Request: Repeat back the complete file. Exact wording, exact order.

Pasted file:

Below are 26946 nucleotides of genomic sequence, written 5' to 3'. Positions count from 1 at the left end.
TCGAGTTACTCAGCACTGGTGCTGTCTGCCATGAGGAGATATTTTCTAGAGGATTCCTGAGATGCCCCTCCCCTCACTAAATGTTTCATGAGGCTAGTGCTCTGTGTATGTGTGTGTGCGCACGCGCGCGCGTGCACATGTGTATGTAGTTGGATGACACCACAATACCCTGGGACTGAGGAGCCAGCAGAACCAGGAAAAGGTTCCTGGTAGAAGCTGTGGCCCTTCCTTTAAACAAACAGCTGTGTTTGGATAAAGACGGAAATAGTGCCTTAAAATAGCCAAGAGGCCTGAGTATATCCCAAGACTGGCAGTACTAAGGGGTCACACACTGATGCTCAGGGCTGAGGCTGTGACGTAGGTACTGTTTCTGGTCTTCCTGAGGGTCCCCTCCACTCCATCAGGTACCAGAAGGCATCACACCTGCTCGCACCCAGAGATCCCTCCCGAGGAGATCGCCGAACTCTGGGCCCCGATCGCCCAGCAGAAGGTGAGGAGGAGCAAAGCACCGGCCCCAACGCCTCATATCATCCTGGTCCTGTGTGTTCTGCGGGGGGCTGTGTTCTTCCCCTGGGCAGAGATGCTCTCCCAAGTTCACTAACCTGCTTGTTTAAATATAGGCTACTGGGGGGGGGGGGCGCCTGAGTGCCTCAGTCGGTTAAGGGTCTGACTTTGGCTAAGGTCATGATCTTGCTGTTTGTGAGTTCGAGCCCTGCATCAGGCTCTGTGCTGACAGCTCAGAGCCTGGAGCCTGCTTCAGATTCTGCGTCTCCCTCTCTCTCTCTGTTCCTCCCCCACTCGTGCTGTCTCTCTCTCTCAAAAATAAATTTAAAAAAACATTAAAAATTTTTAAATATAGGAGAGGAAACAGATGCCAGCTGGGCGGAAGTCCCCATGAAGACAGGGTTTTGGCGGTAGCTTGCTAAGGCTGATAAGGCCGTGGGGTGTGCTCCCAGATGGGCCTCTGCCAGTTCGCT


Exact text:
Below are 26946 nucleotides of genomic sequence, written 5' to 3'. Positions count from 1 at the left end.
TCGAGTTACTCAGCACTGGTGCTGTCTGCCATGAGGAGATATTTTCTAGAGGATTCCTGAGATGCCCCTCCCCTCACTAAATGTTTCATGAGGCTAGTGCTCTGTGTATGTGTGTGTGCGCACGCGCGCGCGTGCACATGTGTATGTAGTTGGATGACACCACAATACCCTGGGACTGAGGAGCCAGCAGAACCAGGAAAAGGTTCCTGGTAGAAGCTGTGGCCCTTCCTTTAAACAAACAGCTGTGTTTGGATAAAGACGGAAATAGTGCCTTAAAATAGCCAAGAGGCCTGAGTATATCCCAAGACTGGCAGTACTAAGGGGTCACACACTGATGCTCAGGGCTGAGGCTGTGACGTAGGTACTGTTTCTGGTCTTCCTGAGGGTCCCCTCCACTCCATCAGGTACCAGAAGGCATCACACCTGCTCGCACCCAGAGATCCCTCCCGAGGAGATCGCCGAACTCTGGGCCCCGATCGCCCAGCAGAAGGTGAGGAGGAGCAAAGCACCGGCCCCAACGCCTCATATCATCCTGGTCCTGTGTGTTCTGCGGGGGGCTGTGTTCTTCCCCTGGGCAGAGATGCTCTCCCAAGTTCACTAACCTGCTTGTTTAAATATAGGCTACTGGGGGGGGGGGGCGCCTGAGTGCCTCAGTCGGTTAAGGGTCTGACTTTGGCTAAGGTCATGATCTTGCTGTTTGTGAGTTCGAGCCCTGCATCAGGCTCTGTGCTGACAGCTCAGAGCCTGGAGCCTGCTTCAGATTCTGCGTCTCCCTCTCTCTCTCTGTTCCTCCCCCACTCGTGCTGTCTCTCTCTCTCAAAAATAAATTTAAAAAAACATTAAAAATTTTTAAATATAGGAGAGGAAACAGATGCCAGCTGGGCGGAAGTCCCCATGAAGACAGGGTTTTGGCGGTAGCTTGCTAAGGCTGATAAGGCCGTGGGGTGTGCTCCCAGATGGGCCTCTGCCAGTTCGCT